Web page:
Medicinal Plants

Exostema sanctae-luciae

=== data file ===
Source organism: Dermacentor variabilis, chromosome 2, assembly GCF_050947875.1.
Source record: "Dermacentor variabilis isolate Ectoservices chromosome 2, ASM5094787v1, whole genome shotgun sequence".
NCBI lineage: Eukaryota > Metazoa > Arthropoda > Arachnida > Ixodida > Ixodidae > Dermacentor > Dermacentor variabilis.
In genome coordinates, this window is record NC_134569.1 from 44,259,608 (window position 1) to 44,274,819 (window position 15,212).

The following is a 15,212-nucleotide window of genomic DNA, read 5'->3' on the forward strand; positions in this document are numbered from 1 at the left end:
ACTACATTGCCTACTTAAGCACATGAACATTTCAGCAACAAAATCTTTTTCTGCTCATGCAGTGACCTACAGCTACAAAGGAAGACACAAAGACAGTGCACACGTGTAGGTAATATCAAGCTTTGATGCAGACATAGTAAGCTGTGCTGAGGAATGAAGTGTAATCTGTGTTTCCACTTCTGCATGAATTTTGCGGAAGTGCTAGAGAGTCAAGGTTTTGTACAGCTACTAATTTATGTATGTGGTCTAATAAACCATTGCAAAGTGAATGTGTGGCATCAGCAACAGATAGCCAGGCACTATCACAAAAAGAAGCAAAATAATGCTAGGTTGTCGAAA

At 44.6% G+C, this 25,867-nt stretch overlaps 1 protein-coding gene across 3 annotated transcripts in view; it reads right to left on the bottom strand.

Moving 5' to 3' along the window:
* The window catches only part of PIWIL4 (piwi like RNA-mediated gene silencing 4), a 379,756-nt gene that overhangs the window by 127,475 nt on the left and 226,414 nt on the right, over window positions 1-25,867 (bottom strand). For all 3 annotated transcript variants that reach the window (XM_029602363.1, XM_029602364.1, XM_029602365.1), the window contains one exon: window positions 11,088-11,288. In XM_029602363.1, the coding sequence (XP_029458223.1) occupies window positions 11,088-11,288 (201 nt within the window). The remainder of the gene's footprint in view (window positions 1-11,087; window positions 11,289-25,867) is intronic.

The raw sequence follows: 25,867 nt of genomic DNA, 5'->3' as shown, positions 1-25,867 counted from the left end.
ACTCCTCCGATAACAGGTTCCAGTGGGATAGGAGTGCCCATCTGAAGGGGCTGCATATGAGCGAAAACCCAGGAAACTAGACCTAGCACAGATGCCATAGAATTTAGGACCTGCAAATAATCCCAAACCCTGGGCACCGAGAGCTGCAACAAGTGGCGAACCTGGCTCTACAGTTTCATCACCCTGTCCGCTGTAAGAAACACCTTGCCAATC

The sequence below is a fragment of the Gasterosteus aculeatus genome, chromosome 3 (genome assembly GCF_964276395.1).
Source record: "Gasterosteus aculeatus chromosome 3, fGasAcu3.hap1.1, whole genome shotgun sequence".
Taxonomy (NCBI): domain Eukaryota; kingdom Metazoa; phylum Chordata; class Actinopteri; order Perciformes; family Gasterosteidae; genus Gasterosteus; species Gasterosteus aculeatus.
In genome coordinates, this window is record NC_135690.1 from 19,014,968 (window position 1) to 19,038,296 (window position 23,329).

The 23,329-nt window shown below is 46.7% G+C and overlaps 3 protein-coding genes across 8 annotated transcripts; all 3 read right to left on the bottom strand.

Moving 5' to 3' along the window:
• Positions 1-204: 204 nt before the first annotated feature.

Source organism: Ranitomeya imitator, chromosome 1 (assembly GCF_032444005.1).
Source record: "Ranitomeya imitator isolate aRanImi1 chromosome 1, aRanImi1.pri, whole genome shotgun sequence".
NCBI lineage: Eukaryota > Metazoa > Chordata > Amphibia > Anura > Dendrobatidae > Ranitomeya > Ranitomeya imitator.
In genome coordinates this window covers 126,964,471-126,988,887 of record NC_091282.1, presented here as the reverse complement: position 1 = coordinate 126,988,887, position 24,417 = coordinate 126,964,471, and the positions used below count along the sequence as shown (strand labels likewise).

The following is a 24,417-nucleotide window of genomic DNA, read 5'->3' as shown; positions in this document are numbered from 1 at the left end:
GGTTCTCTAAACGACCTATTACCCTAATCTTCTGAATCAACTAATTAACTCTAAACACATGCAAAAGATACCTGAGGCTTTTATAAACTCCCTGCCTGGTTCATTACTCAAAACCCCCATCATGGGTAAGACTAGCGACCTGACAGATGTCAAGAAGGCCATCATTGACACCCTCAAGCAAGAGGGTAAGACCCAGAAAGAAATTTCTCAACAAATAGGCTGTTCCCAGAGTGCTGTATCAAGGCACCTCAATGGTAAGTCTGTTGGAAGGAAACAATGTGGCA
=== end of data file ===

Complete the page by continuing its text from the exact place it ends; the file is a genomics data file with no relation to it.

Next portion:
First discovered and used as a quinine substitute by Alexander Anderson in the late 18th century, china is a common and irreplaceable ingredient of many of the tonics produced by St. Lucia herbalists, mostly for fever, the complications of colds such as switcouch and fe mal and blood purification in the case of boils and skin ulcers. These tonics are varied but most often use the pulverized bark in wine or rum with cinnomon (Cinnamomum verum), nutmeg (Myristica fragrans) and cloves (Syzygium aromaticum). If used as a blood purifier, kasialata (Cassia alata) is added as a purge. Or, when there is fever, go ponpon (Leonotis nepetaefolia) and lime (Citrus aurantifolia), three leaves of each. Chinna bark is put in wine and a wine glass full drunk every morning for rhematism, worms and for ``inward fever that is hot inside, cold outside, with a bitter feelings in the mouth.’’